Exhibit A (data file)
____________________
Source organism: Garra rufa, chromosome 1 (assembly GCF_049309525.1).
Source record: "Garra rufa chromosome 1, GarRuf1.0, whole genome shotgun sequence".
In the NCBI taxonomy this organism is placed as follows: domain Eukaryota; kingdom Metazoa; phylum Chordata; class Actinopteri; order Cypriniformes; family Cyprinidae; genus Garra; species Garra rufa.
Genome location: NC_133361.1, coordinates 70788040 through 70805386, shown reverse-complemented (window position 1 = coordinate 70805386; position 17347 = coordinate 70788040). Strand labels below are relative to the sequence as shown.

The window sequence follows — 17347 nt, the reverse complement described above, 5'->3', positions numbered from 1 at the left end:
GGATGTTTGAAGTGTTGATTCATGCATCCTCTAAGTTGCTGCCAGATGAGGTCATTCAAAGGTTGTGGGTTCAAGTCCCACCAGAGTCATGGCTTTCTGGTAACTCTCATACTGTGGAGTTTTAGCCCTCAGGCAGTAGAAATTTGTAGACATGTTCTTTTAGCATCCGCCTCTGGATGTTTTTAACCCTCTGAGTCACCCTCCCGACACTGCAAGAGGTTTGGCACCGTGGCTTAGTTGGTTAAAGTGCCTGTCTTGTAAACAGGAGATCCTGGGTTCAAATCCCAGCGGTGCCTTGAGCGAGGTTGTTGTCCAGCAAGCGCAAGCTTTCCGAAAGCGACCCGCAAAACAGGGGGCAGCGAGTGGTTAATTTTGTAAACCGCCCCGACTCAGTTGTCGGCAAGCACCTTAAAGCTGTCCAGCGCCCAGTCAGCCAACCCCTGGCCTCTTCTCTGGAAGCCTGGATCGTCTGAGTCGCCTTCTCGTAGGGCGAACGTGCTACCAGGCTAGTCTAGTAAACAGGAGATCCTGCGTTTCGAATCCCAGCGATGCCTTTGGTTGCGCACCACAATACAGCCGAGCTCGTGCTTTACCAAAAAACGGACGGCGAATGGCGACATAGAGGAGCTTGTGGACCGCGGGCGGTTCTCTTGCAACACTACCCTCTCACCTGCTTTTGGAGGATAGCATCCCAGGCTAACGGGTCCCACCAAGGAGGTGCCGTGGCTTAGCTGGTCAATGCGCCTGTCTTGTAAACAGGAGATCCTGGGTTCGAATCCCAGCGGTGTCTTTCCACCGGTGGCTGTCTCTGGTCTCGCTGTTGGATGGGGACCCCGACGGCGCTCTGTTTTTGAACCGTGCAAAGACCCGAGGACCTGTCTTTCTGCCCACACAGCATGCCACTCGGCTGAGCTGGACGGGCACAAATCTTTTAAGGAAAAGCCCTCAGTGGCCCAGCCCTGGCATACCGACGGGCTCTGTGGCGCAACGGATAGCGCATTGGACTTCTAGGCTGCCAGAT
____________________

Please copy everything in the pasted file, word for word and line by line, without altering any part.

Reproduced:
Source organism: Garra rufa, chromosome 1 (assembly GCF_049309525.1).
Source record: "Garra rufa chromosome 1, GarRuf1.0, whole genome shotgun sequence".
In the NCBI taxonomy this organism is placed as follows: domain Eukaryota; kingdom Metazoa; phylum Chordata; class Actinopteri; order Cypriniformes; family Cyprinidae; genus Garra; species Garra rufa.
Genome location: NC_133361.1, coordinates 70788040 through 70805386, shown reverse-complemented (window position 1 = coordinate 70805386; position 17347 = coordinate 70788040). Strand labels below are relative to the sequence as shown.

The window sequence follows — 17347 nt, the reverse complement described above, 5'->3', positions numbered from 1 at the left end:
GGATGTTTGAAGTGTTGATTCATGCATCCTCTAAGTTGCTGCCAGATGAGGTCATTCAAAGGTTGTGGGTTCAAGTCCCACCAGAGTCATGGCTTTCTGGTAACTCTCATACTGTGGAGTTTTAGCCCTCAGGCAGTAGAAATTTGTAGACATGTTCTTTTAGCATCCGCCTCTGGATGTTTTTAACCCTCTGAGTCACCCTCCCGACACTGCAAGAGGTTTGGCACCGTGGCTTAGTTGGTTAAAGTGCCTGTCTTGTAAACAGGAGATCCTGGGTTCAAATCCCAGCGGTGCCTTGAGCGAGGTTGTTGTCCAGCAAGCGCAAGCTTTCCGAAAGCGACCCGCAAAACAGGGGGCAGCGAGTGGTTAATTTTGTAAACCGCCCCGACTCAGTTGTCGGCAAGCACCTTAAAGCTGTCCAGCGCCCAGTCAGCCAACCCCTGGCCTCTTCTCTGGAAGCCTGGATCGTCTGAGTCGCCTTCTCGTAGGGCGAACGTGCTACCAGGCTAGTCTAGTAAACAGGAGATCCTGCGTTTCGAATCCCAGCGATGCCTTTGGTTGCGCACCACAATACAGCCGAGCTCGTGCTTTACCAAAAAACGGACGGCGAATGGCGACATAGAGGAGCTTGTGGACCGCGGGCGGTTCTCTTGCAACACTACCCTCTCACCTGCTTTTGGAGGATAGCATCCCAGGCTAACGGGTCCCACCAAGGAGGTGCCGTGGCTTAGCTGGTCAATGCGCCTGTCTTGTAAACAGGAGATCCTGGGTTCGAATCCCAGCGGTGTCTTTCCACCGGTGGCTGTCTCTGGTCTCGCTGTTGGATGGGGACCCCGACGGCGCTCTGTTTTTGAACCGTGCAAAGACCCGAGGACCTGTCTTTCTGCCCACACAGCATGCCACTCGGCTGAGCTGGACGGGCACAAATCTTTTAAGGAAAAGCCCTCAGTGGCCCAGCCCTGGCATACCGACGGGCTCTGTGGCGCAACGGATAGCGCATTGGACTTCTAGGCTGCCAGAT